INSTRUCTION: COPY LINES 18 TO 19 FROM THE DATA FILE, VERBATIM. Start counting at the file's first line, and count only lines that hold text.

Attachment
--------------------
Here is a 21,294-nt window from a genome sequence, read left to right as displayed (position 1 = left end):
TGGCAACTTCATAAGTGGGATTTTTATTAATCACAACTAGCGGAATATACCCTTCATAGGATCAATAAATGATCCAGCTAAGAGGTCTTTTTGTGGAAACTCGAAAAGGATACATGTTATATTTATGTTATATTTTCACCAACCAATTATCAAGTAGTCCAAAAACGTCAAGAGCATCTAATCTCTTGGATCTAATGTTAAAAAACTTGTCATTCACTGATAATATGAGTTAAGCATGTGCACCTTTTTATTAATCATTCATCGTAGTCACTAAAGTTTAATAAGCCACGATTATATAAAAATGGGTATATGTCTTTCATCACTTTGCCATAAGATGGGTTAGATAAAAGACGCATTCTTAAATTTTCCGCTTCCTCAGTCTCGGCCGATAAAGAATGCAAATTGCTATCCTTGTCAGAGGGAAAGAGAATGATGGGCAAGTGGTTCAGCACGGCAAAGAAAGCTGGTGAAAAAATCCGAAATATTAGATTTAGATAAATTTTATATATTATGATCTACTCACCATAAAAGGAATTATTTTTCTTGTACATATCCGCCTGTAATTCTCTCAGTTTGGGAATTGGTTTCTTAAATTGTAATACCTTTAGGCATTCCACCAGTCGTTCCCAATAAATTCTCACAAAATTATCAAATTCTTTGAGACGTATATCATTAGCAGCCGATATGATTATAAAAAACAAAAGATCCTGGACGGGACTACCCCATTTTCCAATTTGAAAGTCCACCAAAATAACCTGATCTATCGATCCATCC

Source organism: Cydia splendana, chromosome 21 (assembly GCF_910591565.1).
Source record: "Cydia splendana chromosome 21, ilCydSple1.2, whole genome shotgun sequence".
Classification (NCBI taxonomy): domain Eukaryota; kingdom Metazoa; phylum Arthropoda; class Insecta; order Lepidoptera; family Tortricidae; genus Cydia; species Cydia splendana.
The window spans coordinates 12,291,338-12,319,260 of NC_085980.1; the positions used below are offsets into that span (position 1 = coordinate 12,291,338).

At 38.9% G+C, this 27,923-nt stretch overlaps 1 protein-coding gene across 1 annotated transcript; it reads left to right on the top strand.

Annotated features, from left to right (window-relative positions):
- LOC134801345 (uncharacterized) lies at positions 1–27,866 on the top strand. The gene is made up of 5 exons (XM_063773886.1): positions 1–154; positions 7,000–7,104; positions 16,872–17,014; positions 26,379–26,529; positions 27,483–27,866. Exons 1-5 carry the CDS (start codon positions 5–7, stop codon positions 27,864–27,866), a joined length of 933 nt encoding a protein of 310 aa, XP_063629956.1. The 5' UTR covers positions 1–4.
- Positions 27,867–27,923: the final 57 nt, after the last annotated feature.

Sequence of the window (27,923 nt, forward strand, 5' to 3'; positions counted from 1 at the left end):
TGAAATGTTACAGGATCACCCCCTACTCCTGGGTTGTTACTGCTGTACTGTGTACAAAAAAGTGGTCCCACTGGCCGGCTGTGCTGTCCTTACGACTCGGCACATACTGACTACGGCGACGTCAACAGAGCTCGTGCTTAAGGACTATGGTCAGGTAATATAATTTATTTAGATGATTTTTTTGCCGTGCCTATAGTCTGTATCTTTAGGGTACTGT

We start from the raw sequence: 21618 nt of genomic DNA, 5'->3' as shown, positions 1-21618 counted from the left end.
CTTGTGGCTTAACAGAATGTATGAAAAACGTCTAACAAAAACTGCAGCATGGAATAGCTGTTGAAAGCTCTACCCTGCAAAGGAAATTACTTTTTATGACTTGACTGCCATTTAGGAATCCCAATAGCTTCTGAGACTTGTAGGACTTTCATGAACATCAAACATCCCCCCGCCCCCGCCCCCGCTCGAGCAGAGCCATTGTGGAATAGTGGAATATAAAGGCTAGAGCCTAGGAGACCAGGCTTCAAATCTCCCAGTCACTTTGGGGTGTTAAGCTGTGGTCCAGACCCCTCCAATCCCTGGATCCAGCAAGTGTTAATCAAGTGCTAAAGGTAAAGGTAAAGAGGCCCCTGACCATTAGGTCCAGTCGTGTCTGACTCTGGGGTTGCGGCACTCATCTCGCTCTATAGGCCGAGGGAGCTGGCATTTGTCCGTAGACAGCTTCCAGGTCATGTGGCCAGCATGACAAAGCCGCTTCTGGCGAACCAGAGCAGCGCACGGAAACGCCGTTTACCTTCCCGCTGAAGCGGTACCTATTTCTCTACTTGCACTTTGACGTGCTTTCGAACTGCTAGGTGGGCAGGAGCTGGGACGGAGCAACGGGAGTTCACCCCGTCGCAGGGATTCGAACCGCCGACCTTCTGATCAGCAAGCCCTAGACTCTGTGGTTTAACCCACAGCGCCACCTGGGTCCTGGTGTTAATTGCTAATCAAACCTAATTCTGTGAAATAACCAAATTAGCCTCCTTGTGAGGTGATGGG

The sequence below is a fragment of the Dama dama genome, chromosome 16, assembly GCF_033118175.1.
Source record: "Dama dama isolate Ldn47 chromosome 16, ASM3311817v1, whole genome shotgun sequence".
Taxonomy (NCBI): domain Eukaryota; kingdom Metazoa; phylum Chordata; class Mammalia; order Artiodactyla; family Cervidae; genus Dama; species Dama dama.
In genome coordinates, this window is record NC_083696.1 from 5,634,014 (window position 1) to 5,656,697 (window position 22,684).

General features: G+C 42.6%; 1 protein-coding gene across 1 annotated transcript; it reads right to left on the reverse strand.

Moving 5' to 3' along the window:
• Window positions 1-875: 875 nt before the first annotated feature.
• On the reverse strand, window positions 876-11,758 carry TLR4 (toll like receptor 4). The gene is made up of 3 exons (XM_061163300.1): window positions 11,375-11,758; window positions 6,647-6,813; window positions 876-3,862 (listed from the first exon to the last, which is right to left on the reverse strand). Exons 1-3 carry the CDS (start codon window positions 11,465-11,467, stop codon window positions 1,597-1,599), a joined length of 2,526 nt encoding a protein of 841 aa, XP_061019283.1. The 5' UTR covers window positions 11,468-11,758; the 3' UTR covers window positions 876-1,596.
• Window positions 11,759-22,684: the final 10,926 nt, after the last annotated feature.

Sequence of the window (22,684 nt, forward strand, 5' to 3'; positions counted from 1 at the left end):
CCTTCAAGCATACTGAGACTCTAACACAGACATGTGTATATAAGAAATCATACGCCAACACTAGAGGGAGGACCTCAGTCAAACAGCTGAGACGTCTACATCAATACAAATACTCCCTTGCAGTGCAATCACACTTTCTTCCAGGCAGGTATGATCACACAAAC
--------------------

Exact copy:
In genome coordinates, this window is record NC_083696.1 from 5,634,014 (window position 1) to 5,656,697 (window position 22,684).

General features: G+C 42.6%; 1 protein-coding gene across 1 annotated transcript; it reads right to left on the reverse strand.